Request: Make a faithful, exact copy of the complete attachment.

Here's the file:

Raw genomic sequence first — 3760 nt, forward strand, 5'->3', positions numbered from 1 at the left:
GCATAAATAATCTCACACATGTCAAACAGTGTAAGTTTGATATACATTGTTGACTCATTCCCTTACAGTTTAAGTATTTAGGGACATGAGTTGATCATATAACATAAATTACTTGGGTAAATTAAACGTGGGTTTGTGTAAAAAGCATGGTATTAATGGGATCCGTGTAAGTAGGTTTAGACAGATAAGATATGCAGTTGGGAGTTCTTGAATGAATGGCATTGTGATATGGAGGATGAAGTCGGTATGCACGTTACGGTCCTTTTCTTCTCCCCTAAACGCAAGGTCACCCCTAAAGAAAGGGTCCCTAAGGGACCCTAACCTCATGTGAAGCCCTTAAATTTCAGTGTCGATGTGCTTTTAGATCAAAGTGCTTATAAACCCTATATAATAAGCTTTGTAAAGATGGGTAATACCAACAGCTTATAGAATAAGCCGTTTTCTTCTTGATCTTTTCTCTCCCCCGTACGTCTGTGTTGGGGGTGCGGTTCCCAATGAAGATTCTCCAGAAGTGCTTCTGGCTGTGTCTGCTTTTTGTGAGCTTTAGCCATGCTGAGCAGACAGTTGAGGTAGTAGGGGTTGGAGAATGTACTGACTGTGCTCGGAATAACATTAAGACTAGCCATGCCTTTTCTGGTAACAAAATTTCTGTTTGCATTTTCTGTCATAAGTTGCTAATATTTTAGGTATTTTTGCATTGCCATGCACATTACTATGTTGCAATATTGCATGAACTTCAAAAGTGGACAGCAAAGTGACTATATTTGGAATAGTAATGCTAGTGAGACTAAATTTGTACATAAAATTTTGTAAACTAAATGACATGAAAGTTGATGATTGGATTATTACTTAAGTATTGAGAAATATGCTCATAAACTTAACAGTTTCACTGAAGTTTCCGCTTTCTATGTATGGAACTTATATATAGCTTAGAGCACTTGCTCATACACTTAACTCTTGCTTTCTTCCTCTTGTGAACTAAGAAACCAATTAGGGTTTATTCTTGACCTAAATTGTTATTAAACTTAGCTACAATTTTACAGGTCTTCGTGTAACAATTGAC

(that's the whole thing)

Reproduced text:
Raw genomic sequence first — 3760 nt, forward strand, 5'->3', positions numbered from 1 at the left:
GCATAAATAATCTCACACATGTCAAACAGTGTAAGTTTGATATACATTGTTGACTCATTCCCTTACAGTTTAAGTATTTAGGGACATGAGTTGATCATATAACATAAATTACTTGGGTAAATTAAACGTGGGTTTGTGTAAAAAGCATGGTATTAATGGGATCCGTGTAAGTAGGTTTAGACAGATAAGATATGCAGTTGGGAGTTCTTGAATGAATGGCATTGTGATATGGAGGATGAAGTCGGTATGCACGTTACGGTCCTTTTCTTCTCCCCTAAACGCAAGGTCACCCCTAAAGAAAGGGTCCCTAAGGGACCCTAACCTCATGTGAAGCCCTTAAATTTCAGTGTCGATGTGCTTTTAGATCAAAGTGCTTATAAACCCTATATAATAAGCTTTGTAAAGATGGGTAATACCAACAGCTTATAGAATAAGCCGTTTTCTTCTTGATCTTTTCTCTCCCCCGTACGTCTGTGTTGGGGGTGCGGTTCCCAATGAAGATTCTCCAGAAGTGCTTCTGGCTGTGTCTGCTTTTTGTGAGCTTTAGCCATGCTGAGCAGACAGTTGAGGTAGTAGGGGTTGGAGAATGTACTGACTGTGCTCGGAATAACATTAAGACTAGCCATGCCTTTTCTGGTAACAAAATTTCTGTTTGCATTTTCTGTCATAAGTTGCTAATATTTTAGGTATTTTTGCATTGCCATGCACATTACTATGTTGCAATATTGCATGAACTTCAAAAGTGGACAGCAAAGTGACTATATTTGGAATAGTAATGCTAGTGAGACTAAATTTGTACATAAAATTTTGTAAACTAAATGACATGAAAGTTGATGATTGGATTATTACTTAAGTATTGAGAAATATGCTCATAAACTTAACAGTTTCACTGAAGTTTCCGCTTTCTATGTATGGAACTTATATATAGCTTAGAGCACTTGCTCATACACTTAACTCTTGCTTTCTTCCTCTTGTGAACTAAGAAACCAATTAGGGTTTATTCTTGACCTAAATTGTTATTAAACTTAGCTACAATTTTACAGGTCTTCGTGTAACAATTGAC